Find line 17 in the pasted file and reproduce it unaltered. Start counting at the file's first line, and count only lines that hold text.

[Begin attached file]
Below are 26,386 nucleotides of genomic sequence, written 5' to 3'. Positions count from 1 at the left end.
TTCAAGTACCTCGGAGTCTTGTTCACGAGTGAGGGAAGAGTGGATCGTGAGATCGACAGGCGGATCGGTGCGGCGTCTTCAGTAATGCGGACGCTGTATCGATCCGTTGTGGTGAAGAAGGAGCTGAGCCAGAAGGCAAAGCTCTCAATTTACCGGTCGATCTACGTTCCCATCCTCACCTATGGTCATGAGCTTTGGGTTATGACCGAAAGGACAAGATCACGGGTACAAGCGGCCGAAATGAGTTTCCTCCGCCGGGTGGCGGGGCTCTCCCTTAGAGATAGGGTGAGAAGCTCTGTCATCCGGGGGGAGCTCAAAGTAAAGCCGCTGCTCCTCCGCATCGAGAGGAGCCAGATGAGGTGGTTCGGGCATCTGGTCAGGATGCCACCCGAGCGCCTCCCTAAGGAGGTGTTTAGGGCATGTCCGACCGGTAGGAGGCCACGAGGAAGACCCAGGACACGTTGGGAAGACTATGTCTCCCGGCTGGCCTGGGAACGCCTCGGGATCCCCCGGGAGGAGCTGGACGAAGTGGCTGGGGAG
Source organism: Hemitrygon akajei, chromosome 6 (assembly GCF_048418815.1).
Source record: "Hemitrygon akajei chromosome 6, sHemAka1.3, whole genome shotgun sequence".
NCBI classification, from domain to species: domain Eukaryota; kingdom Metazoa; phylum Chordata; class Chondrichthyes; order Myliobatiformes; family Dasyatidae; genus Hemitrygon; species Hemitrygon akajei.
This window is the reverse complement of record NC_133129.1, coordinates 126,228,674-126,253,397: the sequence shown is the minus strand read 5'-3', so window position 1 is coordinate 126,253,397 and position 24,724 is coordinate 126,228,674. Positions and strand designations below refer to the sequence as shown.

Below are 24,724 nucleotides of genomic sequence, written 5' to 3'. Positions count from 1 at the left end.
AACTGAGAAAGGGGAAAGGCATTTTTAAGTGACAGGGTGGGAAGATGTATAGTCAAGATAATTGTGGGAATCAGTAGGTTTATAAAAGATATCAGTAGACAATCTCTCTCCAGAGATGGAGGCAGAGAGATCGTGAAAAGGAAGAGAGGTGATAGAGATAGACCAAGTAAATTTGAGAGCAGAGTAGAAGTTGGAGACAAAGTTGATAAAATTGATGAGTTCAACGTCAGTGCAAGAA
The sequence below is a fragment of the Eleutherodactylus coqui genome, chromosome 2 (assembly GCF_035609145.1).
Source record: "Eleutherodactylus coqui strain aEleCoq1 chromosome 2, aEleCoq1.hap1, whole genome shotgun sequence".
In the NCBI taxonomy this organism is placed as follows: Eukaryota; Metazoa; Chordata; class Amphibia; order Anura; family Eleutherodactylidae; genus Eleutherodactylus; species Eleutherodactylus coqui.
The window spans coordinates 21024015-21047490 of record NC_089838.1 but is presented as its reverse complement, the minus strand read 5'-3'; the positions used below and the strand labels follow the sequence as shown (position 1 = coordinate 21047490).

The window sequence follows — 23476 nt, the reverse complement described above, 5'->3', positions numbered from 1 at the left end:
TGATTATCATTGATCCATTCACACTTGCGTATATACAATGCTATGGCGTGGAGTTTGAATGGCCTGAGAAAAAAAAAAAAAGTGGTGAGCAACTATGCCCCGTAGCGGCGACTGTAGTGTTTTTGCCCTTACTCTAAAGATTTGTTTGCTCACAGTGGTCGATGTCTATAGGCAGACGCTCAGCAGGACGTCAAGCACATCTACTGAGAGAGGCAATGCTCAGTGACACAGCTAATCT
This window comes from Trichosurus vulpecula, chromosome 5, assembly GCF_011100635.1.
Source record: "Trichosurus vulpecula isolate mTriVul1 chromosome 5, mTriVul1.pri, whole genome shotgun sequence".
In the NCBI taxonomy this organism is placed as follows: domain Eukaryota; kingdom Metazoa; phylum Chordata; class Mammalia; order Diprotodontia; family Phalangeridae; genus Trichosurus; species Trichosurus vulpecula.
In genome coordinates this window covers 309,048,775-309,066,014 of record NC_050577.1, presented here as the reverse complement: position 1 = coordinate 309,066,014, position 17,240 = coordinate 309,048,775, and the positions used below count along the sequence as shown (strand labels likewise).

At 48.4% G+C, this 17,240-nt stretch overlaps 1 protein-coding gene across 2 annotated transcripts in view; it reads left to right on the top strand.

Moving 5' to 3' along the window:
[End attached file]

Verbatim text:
In the NCBI taxonomy this organism is placed as follows: domain Eukaryota; kingdom Metazoa; phylum Chordata; class Mammalia; order Diprotodontia; family Phalangeridae; genus Trichosurus; species Trichosurus vulpecula.